I only actually need to intersect a great circle arc i.e. the shortest path between two points, with a given small circle.

I found this tutorial for intersecting two great circle arcs, but unfortunately it doesn't cover small circles.

  • languages, toolkits, libraries, implementations, a bit of light?
    – falcacibar
    Commented Sep 22, 2011 at 18:41

3 Answers 3


While an algebraic solution is possible if one assumes the earth is a sphere, we can still handle an ellipsoidal earth using Newton's method and a Esri's projection engine. The projection engine is a c style dll (pe.dll) and is bundled with the freely downloadable ArcGIS Explorer.

I think the question could be rephrased as ...

A plane is flying from NewYork to Tokyo along a great circle path - at what location(s) along it's journey is it exactly 3000 miles from San Francisco?

Think of the problem in terms of a plot of X vs Y where X is the airplane is from New York, and Y is the distance the airplane is from San Francisco. The curve can be generated using the projection engine.

The problem then becomes finding the place(s) where the curve crosses the y=3000 line.

We can make some assumptions about the curve, it is either:

  • Flat (San Franciso would be pole of great circle)
  • a single hill
  • a single valley

Here's just a guess what the curve would look like. enter image description here

By determining the slope of the curve at a guessed x, Newton's method can make an appropriate next guess, allowing it to quickly find the points where the lines intersect, or determine that they don't intersect - without knowing the internals of the projection engine.

  • Good approach. Note that your pseudocode does not implement Newton's method; its runtime is uncertain (and potentially infinite), because it avoids the important question of how to pick the new point, and that at best it finds a single solution whereas usually there are two or none.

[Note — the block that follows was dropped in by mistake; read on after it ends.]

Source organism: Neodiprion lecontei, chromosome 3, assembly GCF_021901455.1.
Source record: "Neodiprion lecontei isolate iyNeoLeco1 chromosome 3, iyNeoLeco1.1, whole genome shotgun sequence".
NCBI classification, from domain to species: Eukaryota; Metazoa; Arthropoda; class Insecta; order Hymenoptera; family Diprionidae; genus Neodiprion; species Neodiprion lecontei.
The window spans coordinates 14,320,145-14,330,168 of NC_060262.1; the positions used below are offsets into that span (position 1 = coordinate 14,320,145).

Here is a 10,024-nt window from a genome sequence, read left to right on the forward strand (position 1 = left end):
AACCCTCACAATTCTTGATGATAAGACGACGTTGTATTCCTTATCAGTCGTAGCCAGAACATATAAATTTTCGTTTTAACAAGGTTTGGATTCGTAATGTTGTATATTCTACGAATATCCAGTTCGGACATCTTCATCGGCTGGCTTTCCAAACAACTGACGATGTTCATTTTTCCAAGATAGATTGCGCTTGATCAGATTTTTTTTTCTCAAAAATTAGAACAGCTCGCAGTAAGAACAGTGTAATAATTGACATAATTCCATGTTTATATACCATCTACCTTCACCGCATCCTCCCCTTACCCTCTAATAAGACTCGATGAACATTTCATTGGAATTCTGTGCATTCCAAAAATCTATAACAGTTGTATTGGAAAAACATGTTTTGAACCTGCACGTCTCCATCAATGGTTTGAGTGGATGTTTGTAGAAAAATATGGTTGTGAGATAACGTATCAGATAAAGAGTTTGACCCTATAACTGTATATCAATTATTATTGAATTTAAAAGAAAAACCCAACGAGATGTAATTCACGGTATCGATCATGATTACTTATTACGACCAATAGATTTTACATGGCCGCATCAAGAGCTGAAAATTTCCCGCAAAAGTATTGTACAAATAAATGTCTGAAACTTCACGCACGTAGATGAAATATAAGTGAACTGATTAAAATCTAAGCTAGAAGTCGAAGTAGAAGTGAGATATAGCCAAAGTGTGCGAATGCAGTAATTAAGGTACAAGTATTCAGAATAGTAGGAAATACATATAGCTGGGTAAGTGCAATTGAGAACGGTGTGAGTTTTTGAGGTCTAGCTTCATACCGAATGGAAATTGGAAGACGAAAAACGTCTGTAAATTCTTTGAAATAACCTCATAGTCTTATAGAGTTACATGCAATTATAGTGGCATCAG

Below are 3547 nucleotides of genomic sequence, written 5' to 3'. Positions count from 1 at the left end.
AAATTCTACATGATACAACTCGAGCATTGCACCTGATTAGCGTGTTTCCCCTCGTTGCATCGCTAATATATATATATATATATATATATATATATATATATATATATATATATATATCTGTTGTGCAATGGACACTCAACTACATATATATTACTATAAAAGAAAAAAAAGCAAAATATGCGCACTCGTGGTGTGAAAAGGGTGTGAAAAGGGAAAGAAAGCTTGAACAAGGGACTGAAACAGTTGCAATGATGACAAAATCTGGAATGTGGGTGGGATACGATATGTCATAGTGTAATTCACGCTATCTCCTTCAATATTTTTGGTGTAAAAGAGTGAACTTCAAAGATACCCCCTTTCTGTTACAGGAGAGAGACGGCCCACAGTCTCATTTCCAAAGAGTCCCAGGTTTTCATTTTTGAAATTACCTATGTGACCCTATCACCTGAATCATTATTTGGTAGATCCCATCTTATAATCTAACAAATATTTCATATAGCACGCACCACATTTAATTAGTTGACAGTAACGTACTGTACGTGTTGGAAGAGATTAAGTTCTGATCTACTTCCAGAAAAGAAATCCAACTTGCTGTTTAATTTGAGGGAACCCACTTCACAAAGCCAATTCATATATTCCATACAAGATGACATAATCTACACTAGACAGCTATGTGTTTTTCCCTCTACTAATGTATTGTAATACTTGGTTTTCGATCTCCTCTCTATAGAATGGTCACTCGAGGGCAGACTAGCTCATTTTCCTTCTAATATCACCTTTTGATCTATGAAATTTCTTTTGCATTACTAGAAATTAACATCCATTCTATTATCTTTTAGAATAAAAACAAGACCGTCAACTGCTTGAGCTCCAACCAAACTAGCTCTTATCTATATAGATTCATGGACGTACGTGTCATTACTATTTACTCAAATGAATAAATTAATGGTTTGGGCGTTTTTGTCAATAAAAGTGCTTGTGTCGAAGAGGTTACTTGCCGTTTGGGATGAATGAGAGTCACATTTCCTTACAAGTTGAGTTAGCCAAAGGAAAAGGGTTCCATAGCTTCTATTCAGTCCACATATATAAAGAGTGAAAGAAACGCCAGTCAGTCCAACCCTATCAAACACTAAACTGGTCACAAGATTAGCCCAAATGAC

– whuber
    Commented Sep 22, 2011 at 20:25
  • @whuber I've taken it out and hopefully simplified things. Commented Sep 22, 2011 at 21:22
  • +1 Much better. Newton's method requires more than a guess of the slope: it needs to calculate it. One could use the secant method to great effect here: it is close to your description of repeatedly guess-the-slope & correct. The details can get messy due to the possibility of 0, 1, or 2 solutions along any arc. The salient point of your approach is that it can get correct answers for an ellipsoid by exploiting no more than the GIS's ability to do distance calculations and to move around along a geodesic arc between two points.
    – whuber
    Commented Sep 22, 2011 at 22:22
  • Changed. I guess it could get in an infinite loop in the case where there are two solutions that are closer together than the step size (epsilon?). Commented Sep 22, 2011 at 23:08
  • In that case it should find a unique solution. There are standard techniques to avoid infinite loops: first, bracket a solution; second, terminate whenever either the last step was sufficiently small or the value of the function is sufficiently close to zero; third, terminate with an error if the new step is longer than the old step.
    – whuber
    Commented Sep 22, 2011 at 23:24

Here is a full algebraic solution for two arbitrary small circles, using Cartesian coordinates to simplify the maths.

It's assumed the earth is a spherical, but that's fine for my purposes.

  • 1
    Could you please post thesolution here, because the link does no longer work
    – Kurt
    Commented Dec 28, 2014 at 18:48
  • Yes, somebody please post the full algebraic solution since the link is broken. Commented Jul 7, 2017 at 19:54

Since people are asking for a full algebraic solution, here's one that I worked through for the problem on a sphere. I am providing a link rather than a full solution since LaTeX formatting (for the math) is not provided on this site.

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